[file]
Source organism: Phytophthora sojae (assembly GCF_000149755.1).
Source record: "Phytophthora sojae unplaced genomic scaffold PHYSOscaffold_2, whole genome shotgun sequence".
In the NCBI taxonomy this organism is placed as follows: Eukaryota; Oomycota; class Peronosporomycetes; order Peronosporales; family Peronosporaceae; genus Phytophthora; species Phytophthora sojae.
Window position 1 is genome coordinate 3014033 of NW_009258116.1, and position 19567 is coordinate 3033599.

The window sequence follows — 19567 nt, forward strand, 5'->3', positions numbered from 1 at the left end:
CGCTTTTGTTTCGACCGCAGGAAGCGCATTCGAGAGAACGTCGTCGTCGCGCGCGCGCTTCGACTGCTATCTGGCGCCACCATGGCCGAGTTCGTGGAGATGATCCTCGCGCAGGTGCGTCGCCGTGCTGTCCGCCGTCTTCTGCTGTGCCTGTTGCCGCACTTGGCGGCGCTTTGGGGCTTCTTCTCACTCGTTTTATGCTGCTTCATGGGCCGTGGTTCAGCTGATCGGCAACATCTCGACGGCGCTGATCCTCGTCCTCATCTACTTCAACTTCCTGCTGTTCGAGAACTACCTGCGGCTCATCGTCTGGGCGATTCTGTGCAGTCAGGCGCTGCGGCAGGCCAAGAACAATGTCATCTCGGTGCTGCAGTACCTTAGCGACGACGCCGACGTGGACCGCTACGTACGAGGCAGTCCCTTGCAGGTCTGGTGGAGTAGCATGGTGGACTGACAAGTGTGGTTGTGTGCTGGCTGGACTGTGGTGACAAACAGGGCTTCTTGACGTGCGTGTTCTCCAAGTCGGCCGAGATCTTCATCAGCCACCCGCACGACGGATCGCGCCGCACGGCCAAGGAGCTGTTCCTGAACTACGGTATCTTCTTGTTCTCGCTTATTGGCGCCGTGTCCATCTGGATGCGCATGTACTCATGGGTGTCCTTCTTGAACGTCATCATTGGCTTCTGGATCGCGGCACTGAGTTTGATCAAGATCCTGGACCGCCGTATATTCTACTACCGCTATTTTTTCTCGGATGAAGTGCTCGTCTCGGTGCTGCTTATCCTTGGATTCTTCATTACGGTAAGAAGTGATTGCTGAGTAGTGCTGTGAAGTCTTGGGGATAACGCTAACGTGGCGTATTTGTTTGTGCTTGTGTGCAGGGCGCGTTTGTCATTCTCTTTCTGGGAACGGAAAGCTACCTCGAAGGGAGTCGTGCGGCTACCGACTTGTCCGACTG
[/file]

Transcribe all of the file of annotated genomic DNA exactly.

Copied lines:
Source organism: Phytophthora sojae (assembly GCF_000149755.1).
Source record: "Phytophthora sojae unplaced genomic scaffold PHYSOscaffold_2, whole genome shotgun sequence".
In the NCBI taxonomy this organism is placed as follows: Eukaryota; Oomycota; class Peronosporomycetes; order Peronosporales; family Peronosporaceae; genus Phytophthora; species Phytophthora sojae.
Window position 1 is genome coordinate 3014033 of NW_009258116.1, and position 19567 is coordinate 3033599.

The window sequence follows — 19567 nt, forward strand, 5'->3', positions numbered from 1 at the left end:
CGCTTTTGTTTCGACCGCAGGAAGCGCATTCGAGAGAACGTCGTCGTCGCGCGCGCGCTTCGACTGCTATCTGGCGCCACCATGGCCGAGTTCGTGGAGATGATCCTCGCGCAGGTGCGTCGCCGTGCTGTCCGCCGTCTTCTGCTGTGCCTGTTGCCGCACTTGGCGGCGCTTTGGGGCTTCTTCTCACTCGTTTTATGCTGCTTCATGGGCCGTGGTTCAGCTGATCGGCAACATCTCGACGGCGCTGATCCTCGTCCTCATCTACTTCAACTTCCTGCTGTTCGAGAACTACCTGCGGCTCATCGTCTGGGCGATTCTGTGCAGTCAGGCGCTGCGGCAGGCCAAGAACAATGTCATCTCGGTGCTGCAGTACCTTAGCGACGACGCCGACGTGGACCGCTACGTACGAGGCAGTCCCTTGCAGGTCTGGTGGAGTAGCATGGTGGACTGACAAGTGTGGTTGTGTGCTGGCTGGACTGTGGTGACAAACAGGGCTTCTTGACGTGCGTGTTCTCCAAGTCGGCCGAGATCTTCATCAGCCACCCGCACGACGGATCGCGCCGCACGGCCAAGGAGCTGTTCCTGAACTACGGTATCTTCTTGTTCTCGCTTATTGGCGCCGTGTCCATCTGGATGCGCATGTACTCATGGGTGTCCTTCTTGAACGTCATCATTGGCTTCTGGATCGCGGCACTGAGTTTGATCAAGATCCTGGACCGCCGTATATTCTACTACCGCTATTTTTTCTCGGATGAAGTGCTCGTCTCGGTGCTGCTTATCCTTGGATTCTTCATTACGGTAAGAAGTGATTGCTGAGTAGTGCTGTGAAGTCTTGGGGATAACGCTAACGTGGCGTATTTGTTTGTGCTTGTGTGCAGGGCGCGTTTGTCATTCTCTTTCTGGGAACGGAAAGCTACCTCGAAGGGAGTCGTGCGGCTACCGACTTGTCCGACTG